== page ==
“No, you most certainly are not! We have only a few minutes before first puff and I want you in the boiler room. Everyone is perfectly fine. Tasherit’s been training them, remember? There may be a sunflower that needs to be put out of its misery, though.”
“She hasn’t been training you.”
How much more can you fail to read that this guy is totally into you? In fact, Rue knows she’s got Quesnel’s attention, she just thinks he’s a terrible flirt who will move on the minute he sees something more interesting and doesn’t want her heart broken. Quesnel did mysteriously disappear to Egypt and then just as mysteriously reappeared, so he does get some relationship communication demerits for that, but I cannot recall another instance that he was presented as not sincerely interested in Rue, so why is she so certain he’s not serious about her?
As she attempts to protect her own heart, she stomps really hard on Quesnel’s again and again.
As they embark on their liaison:
“I’m what?’”Rue was suddenly interested in crumbling her toast.
“Innocent. You’re bold and brash and very attractive, so I sometimes forget how innocent you are. I do not want to hurt you cherie.”
This was getting too earnest for Rue. “No danger there. I assure you, my heart is not available.”
Was that disappointment she saw flicker in his eyes?
After they’ve embarked on their liaison but before they’ve slept together:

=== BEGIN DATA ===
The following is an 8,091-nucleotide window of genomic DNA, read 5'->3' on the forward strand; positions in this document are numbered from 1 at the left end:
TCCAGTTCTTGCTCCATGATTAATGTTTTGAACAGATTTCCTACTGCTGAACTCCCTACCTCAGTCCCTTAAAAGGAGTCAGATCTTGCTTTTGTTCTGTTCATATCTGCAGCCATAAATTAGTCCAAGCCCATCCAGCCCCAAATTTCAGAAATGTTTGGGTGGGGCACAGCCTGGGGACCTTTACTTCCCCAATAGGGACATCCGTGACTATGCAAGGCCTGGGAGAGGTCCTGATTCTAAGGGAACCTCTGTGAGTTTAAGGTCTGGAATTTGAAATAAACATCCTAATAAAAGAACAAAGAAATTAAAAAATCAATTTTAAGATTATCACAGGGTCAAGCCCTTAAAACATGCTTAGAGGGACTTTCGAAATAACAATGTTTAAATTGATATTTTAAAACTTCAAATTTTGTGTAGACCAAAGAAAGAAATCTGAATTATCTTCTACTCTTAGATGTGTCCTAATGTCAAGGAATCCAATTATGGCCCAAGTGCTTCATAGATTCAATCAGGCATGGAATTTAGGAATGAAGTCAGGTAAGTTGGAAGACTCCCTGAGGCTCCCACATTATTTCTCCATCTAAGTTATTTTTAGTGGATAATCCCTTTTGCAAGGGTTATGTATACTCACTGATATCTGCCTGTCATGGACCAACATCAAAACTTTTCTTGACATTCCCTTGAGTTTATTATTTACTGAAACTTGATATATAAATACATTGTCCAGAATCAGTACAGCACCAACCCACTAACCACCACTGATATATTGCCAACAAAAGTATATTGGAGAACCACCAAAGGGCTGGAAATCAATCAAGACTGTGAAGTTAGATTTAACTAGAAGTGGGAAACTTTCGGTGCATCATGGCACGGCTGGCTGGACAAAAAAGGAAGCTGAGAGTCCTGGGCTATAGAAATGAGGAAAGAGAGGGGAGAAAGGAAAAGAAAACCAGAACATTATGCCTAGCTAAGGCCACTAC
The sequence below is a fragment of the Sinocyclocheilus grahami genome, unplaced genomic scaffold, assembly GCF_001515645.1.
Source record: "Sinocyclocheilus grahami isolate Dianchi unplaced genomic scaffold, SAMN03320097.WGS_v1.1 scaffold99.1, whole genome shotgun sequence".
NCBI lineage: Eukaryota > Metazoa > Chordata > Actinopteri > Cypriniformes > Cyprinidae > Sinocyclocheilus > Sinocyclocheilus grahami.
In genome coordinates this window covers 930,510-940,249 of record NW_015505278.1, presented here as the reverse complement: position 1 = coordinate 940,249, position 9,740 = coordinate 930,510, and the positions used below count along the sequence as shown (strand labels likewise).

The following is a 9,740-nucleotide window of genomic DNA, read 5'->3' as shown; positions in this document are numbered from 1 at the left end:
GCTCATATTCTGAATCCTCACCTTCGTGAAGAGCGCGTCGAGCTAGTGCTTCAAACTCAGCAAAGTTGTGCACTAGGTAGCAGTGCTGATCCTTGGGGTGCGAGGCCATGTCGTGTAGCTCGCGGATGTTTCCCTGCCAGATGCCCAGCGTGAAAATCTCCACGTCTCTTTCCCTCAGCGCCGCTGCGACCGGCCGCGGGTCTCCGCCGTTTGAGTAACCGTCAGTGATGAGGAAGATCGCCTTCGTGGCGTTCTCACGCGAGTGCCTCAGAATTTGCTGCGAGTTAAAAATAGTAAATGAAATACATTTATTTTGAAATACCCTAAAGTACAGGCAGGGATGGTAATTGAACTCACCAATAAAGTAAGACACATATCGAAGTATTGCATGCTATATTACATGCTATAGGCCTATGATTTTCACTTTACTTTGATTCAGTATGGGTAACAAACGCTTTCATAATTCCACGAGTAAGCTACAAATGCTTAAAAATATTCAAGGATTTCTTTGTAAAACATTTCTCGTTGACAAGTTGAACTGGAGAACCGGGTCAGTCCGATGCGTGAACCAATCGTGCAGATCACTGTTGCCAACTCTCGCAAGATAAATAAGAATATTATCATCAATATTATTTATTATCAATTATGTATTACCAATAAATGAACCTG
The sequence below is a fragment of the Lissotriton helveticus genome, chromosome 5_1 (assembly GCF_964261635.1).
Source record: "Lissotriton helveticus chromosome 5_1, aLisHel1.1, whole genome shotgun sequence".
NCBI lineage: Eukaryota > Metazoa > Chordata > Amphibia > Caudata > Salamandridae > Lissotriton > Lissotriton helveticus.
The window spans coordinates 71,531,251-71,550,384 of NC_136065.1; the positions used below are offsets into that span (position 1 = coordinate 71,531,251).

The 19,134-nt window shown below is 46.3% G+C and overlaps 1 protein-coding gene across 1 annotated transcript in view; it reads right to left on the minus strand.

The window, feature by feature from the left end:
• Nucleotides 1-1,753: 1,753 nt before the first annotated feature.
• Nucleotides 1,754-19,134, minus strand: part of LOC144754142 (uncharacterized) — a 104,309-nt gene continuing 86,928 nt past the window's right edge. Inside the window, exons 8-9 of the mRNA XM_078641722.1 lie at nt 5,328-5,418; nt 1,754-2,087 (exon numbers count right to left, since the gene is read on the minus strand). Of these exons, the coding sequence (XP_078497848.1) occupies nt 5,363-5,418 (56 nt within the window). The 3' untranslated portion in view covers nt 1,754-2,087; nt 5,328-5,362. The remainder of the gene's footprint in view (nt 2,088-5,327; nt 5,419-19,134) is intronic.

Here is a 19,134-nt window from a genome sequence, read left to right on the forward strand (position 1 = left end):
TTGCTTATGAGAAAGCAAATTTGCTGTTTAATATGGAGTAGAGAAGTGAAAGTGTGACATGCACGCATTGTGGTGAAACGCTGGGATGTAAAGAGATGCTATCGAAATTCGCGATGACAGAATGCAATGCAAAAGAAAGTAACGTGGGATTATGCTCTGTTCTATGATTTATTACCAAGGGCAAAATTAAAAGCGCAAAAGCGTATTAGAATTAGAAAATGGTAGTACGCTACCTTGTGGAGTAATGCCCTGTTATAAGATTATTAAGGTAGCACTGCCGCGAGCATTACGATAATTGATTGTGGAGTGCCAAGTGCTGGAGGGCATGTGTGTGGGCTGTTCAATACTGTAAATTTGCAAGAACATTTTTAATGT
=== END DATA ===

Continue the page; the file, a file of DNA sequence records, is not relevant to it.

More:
“How do I trust any offer as genuine? I’m defined by my supernatural relationships.”
“And me, where do I fit in?”
“It’s not like you want to marry me. Oh, don’t look so upset. I’m not fishing for an address.”
Quesnel lowered his voice. “I would, you know.”
Rue kissed his cheek absentmindedly. “Chivalrous, darling, but we both know you don’t really mean it.”
So I don’t have a ton of experience in this area, but I do believe that if a man talks marriage when he didn’t actually need to, you might want to take that seriously. But Quesnel never admits to anything! Usually I do not care for romantic conflicts based on non-communication, but given the romance is not driving the plot, I found this emotional entanglement endearing rather than obnoxious. Honestly, how many times can you be told “I’m not interested in anything long term” by your romantic interest before you give up on communicating how you really feel? One sympathizes with Quesnel, truly.
Carriger does employ some stereotyping that made me pause. It is unclear if this is intentional because the officers of the Custard are part of the community of London supernatural aristocracy and Victorians tended to think of themselves as the center of the cultured world or if the stereotyping is just fostering unnecessary suppositions that have carried through to the modern age.
Spoo, head deckling, was quite as bloodthirsty as any boy of her age was wont to be. Amusing when compared to her best friend, Virgil, who was as prissy as any girl of his age.
This doesn’t particularly belong in the context of Victorian supremacy, hence my confusion about unwarranted stereotypes vs. literary device. Although certainly in the period there would be preconceived notions about gender roles, this particular quotation is a prime example of a stereotype that does not perform an actual function of supporting the overall impression the author is trying to create.
Nevertheless, I can’t get enough of this quirky writing, and the romance is enough to get my jaded, “Well, that was pretty good, I guess,” stomach fluttering.